Good Food Purchasing Program

holding a pos machince and receiving of credit card in a market

What is the Good Food Purchasing Program?

The Good Food Purchasing Program (GFPP) uses the food buying power of institutions to purchase from vendors that care about the health and well-being of people, animals, and the environment. The Program provides clear standards and strategic support to encourage major institutions to purchase local, sustainable, fair, and humanely produced foods while also improving access to healthy, high-quality food for all of our communities. The program establishes baselines as well as improvement strategies along six values:

  • Environmental sustainability
  • Valued workforce
  • Local economies
  • Nutrition
  • Fair treatment of animals
  • Racial equity

Racial equity is not only a core value, but also a foundation of the program, incorporated into all the value areas.

Over 40 cities and institutions across the country have already adopted the GFPP including the Los Angeles Unified School District, Cook County Illinois (including Chicago), the City of Boston, and Austin Independent School District in Texas. 

How the Program Operates

The non-profit Center for Good Food Purchasing, which created the GFPP, assists institutions in program implementation. The Center works with them to evaluate how current purchasing practices match up with the Good Food Purchasing standards. The institutions then identify goals to move them forward in supporting the six value categories for food purchases. The Center also works with them to measure their progress on an annual basis and then celebrates institutional success as goals are achieved.

Why Denver?

The Good Food Purchasing Program was under consideration by the Denver Sustainable Food Policy Council when the Denver Food Vision 2030 was being developed.  The goals of the GFPP are consistent with the goals of the Mayor-approved Denver Food Vision 2030, including: to increase the size of the Denver food economy by $500 million dollars; attract $100 million dollars to Denver’s food businesses; and increase local food purchases to 25% for Denver agencies with public meal programs. Setting a policy for a new comprehensive food purchasing standard, the City can improve the quality of food provided to communities in need, boost local economies and encourage the adoption of environmentally friendly food policies. Institutions and agencies participating in the Denver Good Food Purchasing Program include: the Denver Sheriff’s Department; the Denver Office of Children’s Affairs; Denver Public Schools; the Denver Museum of Nature and Science, and Centura Health.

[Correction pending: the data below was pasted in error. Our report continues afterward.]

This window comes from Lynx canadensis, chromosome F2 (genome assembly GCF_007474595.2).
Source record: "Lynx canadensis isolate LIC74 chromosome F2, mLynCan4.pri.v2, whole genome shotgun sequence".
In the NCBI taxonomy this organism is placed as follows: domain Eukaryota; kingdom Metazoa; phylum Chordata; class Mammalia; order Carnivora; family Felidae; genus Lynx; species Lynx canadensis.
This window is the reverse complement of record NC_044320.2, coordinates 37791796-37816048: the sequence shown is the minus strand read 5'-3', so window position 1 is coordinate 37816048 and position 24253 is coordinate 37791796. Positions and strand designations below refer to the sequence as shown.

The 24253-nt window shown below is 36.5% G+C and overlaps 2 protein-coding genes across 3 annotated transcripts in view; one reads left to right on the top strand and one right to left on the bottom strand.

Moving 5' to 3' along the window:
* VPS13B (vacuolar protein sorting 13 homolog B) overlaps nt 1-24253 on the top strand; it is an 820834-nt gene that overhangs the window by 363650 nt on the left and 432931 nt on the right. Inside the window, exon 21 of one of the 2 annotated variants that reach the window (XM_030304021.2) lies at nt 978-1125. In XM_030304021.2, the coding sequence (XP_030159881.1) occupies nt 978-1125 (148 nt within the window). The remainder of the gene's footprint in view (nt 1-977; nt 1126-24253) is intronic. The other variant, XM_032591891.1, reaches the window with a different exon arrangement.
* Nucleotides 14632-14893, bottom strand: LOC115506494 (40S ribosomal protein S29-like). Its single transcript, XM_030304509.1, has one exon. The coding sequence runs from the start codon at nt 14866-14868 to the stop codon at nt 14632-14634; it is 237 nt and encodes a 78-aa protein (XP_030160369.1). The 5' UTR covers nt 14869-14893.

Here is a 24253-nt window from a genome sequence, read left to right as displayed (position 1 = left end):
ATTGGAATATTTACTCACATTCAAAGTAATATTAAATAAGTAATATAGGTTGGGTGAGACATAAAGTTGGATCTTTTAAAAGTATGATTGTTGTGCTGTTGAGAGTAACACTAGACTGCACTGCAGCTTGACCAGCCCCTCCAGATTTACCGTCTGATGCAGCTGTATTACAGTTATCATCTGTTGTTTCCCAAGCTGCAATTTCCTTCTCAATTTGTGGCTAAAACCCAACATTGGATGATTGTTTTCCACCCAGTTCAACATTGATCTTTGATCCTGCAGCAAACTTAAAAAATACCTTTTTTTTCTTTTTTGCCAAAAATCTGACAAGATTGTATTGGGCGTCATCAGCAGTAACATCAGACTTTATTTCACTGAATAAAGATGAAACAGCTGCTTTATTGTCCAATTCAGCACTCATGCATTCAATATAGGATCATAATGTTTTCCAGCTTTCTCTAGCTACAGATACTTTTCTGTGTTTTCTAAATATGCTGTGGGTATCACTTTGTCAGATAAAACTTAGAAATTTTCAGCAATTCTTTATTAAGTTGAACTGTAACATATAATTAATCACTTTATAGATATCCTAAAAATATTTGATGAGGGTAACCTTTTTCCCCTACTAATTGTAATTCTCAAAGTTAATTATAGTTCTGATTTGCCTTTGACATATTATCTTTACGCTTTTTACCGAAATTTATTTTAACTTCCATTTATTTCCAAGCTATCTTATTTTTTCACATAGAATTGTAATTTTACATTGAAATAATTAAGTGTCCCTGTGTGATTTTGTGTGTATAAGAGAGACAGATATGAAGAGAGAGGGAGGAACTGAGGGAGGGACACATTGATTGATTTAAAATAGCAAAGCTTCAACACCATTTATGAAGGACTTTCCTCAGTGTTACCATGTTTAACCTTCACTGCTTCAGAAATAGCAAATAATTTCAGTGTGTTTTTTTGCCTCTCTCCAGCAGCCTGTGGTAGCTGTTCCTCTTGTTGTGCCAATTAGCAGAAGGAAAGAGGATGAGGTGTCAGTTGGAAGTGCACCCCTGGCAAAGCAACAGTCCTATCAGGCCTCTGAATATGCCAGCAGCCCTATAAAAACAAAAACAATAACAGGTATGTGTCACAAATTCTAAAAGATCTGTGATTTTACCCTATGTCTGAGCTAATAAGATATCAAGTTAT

Moving the Good Food Purchasing Program Forward

There are several ways that the Good Food Purchasing Program is moving forward in the City of Denver. They include the Denver Good Food Coalition, a policy initiative, and training and education.

The Denver Good Food Coalition

Coalition building for the GFPP has been underway for the last several years, facilitated by City staff, the Sustainable Food Policy Council and other community partners. A recent Denver Good Food Coalition meeting included participants from hospitals, universities, schools, farm organizations, labor, and the City of Denver, among others. The Coalition provides a space for different viewpoints to be represented while educating members about policy related to topics such as agricultural labor and animal welfare issues. There is great momentum to adopt the Good Food Purchasing Program as one method to improve the quality of food being served to residents in low income communities.

Interested in news and meeting notifications for the Denver Good Food Coalition? Sign up now! Download the form below and return it to

Denver Good Food Coalition Sign Up Form(PDF, 144KB)

Training and Education

Food service purchasers for institutions are often unsure how to connect with farmers and ranchers. Conversely, farmers and ranchers are generally not familiar with the complex requirements and processes involved in selling to institutions.  Through City staff and industry experts, training has been provided to purchasers and producers on how to establish a business relationship. This is accomplished through workshops, farm tours, and “match making” events, and topics include product delivery, food safety certifications, the purchasing process, and agricultural production practices.

For more information about the Good Food Purchasing Program, contact Marion Kalb at or 720-865-5511.


The Center for Good Food Purchasing manages the GFPP, working with institutions from farm to fork to shift towards a values-based purchasing model. The Center works with national partners and local grassroots coalitions in cities across the United States to build a cohesive movement in support of Good Food purchasing.

The Union of Concerned Scientists has developed an introductory document on the Good Food Purchasing Program, making the argument that when public institutions like schools, hospitals, and prisons, treat workers fairly, serve nutritious food, and source from local farmers, the good food movement can make an impact far beyond the populations they serve.